Summer Garden

Summer Garden

Thursday, February 12, 2015

Noxious Weeds

Most weeds can be controlled by pulling or hoeing when just emerging.  A very few are so persistent and have such extensive rhizomes that chemical control is required to get rid of them.*  It's best to avoid herbicide and insecticide use when possible, but these products may be applied with care to tackle a specific problem when you think it's necessary.

Glyphosate is a broad-spectrum herbicide used to kill these three weed types.  It is widely available as Roundup.  All chemicals should be applied according to product guidelines.

The 3 weeds to look for:
Canadian Thistle


Canadian Thistle


Canada Thistle (Cirsium arvense)  Because of the plants' extensive rhizomes, three to four applications may be needed.  Remove flowers and don't let this plant set seed as it is highly viable and carried easily by summer breezes.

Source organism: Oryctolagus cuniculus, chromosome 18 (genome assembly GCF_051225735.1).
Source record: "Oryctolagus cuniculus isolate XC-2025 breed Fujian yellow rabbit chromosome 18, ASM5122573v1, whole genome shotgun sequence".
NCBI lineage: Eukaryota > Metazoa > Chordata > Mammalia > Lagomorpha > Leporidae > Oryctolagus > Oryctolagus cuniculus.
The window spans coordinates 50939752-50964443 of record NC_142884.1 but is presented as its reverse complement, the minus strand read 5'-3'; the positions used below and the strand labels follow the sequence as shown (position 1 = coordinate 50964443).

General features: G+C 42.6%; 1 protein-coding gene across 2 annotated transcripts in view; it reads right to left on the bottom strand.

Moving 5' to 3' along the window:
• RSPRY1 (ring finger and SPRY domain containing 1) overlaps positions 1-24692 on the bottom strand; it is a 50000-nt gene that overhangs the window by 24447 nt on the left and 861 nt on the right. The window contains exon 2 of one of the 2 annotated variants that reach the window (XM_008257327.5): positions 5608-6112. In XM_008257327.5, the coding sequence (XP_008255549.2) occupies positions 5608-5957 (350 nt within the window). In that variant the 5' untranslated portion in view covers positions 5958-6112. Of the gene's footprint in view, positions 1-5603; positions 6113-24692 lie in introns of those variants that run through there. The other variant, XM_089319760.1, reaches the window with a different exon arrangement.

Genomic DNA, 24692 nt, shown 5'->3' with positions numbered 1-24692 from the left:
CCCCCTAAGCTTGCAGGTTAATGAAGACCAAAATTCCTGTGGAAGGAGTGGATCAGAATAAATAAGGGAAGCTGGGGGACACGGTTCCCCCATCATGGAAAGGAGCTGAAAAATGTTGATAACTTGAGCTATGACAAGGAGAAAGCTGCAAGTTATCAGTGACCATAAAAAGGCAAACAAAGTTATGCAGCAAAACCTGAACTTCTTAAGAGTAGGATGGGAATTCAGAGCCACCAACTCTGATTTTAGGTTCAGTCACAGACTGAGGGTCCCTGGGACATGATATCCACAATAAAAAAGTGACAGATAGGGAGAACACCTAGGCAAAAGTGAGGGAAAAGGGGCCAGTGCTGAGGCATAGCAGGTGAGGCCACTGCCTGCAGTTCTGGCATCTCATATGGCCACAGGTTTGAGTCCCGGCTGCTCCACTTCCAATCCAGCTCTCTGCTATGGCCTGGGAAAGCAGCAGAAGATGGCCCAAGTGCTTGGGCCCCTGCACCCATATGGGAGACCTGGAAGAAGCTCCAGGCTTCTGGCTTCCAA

Quackgrass

Quackgrass


Quackgrass (Elymus repens)  In a new planting area, eliminate this weed with one to two applications of glyphosate.  In established gardens, keep removing rhizomes as consistently as you can...even digging them out of perennial roots.

Field Bindweed

Field Bindweed

 

Field Bindweed (Convolvulus arvensis)  With its long growing season, twining stems up to 18' in length and creeping rhizomes, this spreading vine can consume any garden.  It is often introduced into gardens in the root ball of field-grown trees or shrubs.  In my experience, one spray application gets rid of this weed.



*My primary source for this post is The Know Maintenance Perennial Garden by Roy Diblik.  The next post will be 'Other weeds you should know' also inspired by and sourced from Roy's book.

Noted plantsman and designer Roy Diblik has spent more than 30 years studying, growing, and enjoying plants. Roy's recent work includes a planting of the new Oceanarium at the Shedd Aquarium in Chicago and a garden for the modern wing of the Art Institute of Chicago. He is best known as the plantsman behind Piet Oudolf's midwestern garden designs, including the Lurie Garden at Millennium Park in Chicago.

No comments:

Post a Comment